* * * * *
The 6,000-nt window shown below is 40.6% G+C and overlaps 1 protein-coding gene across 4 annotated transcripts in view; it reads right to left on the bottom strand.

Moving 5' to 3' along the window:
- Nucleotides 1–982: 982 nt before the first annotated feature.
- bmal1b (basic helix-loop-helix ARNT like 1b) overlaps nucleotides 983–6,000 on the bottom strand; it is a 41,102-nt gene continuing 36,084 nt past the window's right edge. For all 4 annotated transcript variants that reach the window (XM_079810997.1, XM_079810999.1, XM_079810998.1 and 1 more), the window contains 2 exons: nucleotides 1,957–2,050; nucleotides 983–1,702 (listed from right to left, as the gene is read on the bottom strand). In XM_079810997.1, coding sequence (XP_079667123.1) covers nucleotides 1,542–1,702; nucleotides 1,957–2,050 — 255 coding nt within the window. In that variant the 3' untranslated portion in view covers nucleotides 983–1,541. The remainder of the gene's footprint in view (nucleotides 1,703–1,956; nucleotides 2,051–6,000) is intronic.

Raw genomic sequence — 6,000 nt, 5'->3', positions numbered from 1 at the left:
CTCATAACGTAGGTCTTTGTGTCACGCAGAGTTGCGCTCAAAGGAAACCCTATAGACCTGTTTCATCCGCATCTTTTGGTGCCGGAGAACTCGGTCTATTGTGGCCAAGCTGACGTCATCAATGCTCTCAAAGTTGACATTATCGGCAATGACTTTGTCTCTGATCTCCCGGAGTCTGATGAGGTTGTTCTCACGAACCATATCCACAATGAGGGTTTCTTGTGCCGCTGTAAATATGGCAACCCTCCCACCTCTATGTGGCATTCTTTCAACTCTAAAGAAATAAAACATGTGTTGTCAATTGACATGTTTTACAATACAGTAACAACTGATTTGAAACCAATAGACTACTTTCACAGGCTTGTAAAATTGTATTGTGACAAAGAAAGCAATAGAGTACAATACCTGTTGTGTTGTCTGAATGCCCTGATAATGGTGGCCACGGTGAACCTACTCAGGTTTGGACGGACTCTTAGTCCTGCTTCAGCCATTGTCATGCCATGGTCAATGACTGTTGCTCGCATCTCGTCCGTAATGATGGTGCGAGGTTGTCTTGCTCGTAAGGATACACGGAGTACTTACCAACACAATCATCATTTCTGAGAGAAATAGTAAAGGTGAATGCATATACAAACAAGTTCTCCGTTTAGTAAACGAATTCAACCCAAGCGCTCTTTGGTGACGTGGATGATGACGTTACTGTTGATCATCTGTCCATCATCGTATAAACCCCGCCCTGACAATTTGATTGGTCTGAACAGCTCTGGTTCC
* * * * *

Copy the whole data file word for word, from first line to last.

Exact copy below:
The 6,000-nt window shown below is 40.6% G+C and overlaps 1 protein-coding gene across 4 annotated transcripts in view; it reads right to left on the bottom strand.

Moving 5' to 3' along the window:
- Nucleotides 1–982: 982 nt before the first annotated feature.
- bmal1b (basic helix-loop-helix ARNT like 1b) overlaps nucleotides 983–6,000 on the bottom strand; it is a 41,102-nt gene continuing 36,084 nt past the window's right edge. For all 4 annotated transcript variants that reach the window (XM_079810997.1, XM_079810999.1, XM_079810998.1 and 1 more), the window contains 2 exons: nucleotides 1,957–2,050; nucleotides 983–1,702 (listed from right to left, as the gene is read on the bottom strand). In XM_079810997.1, coding sequence (XP_079667123.1) covers nucleotides 1,542–1,702; nucleotides 1,957–2,050 — 255 coding nt within the window. In that variant the 3' untranslated portion in view covers nucleotides 983–1,541. The remainder of the gene's footprint in view (nucleotides 1,703–1,956; nucleotides 2,051–6,000) is intronic.

Raw genomic sequence — 6,000 nt, 5'->3', positions numbered from 1 at the left:
CTCATAACGTAGGTCTTTGTGTCACGCAGAGTTGCGCTCAAAGGAAACCCTATAGACCTGTTTCATCCGCATCTTTTGGTGCCGGAGAACTCGGTCTATTGTGGCCAAGCTGACGTCATCAATGCTCTCAAAGTTGACATTATCGGCAATGACTTTGTCTCTGATCTCCCGGAGTCTGATGAGGTTGTTCTCACGAACCATATCCACAATGAGGGTTTCTTGTGCCGCTGTAAATATGGCAACCCTCCCACCTCTATGTGGCATTCTTTCAACTCTAAAGAAATAAAACATGTGTTGTCAATTGACATGTTTTACAATACAGTAACAACTGATTTGAAACCAATAGACTACTTTCACAGGCTTGTAAAATTGTATTGTGACAAAGAAAGCAATAGAGTACAATACCTGTTGTGTTGTCTGAATGCCCTGATAATGGTGGCCACGGTGAACCTACTCAGGTTTGGACGGACTCTTAGTCCTGCTTCAGCCATTGTCATGCCATGGTCAATGACTGTTGCTCGCATCTCGTCCGTAATGATGGTGCGAGGTTGTCTTGCTCGTAAGGATACACGGAGTACTTACCAACACAATCATCATTTCTGAGAGAAATAGTAAAGGTGAATGCATATACAAACAAGTTCTCCGTTTAGTAAACGAATTCAACCCAAGCGCTCTTTGGTGACGTGGATGATGACGTTACTGTTGATCATCTGTCCATCATCGTATAAACCCCGCCCTGACAATTTGATTGGTCTGAACAGCTCTGGTTCC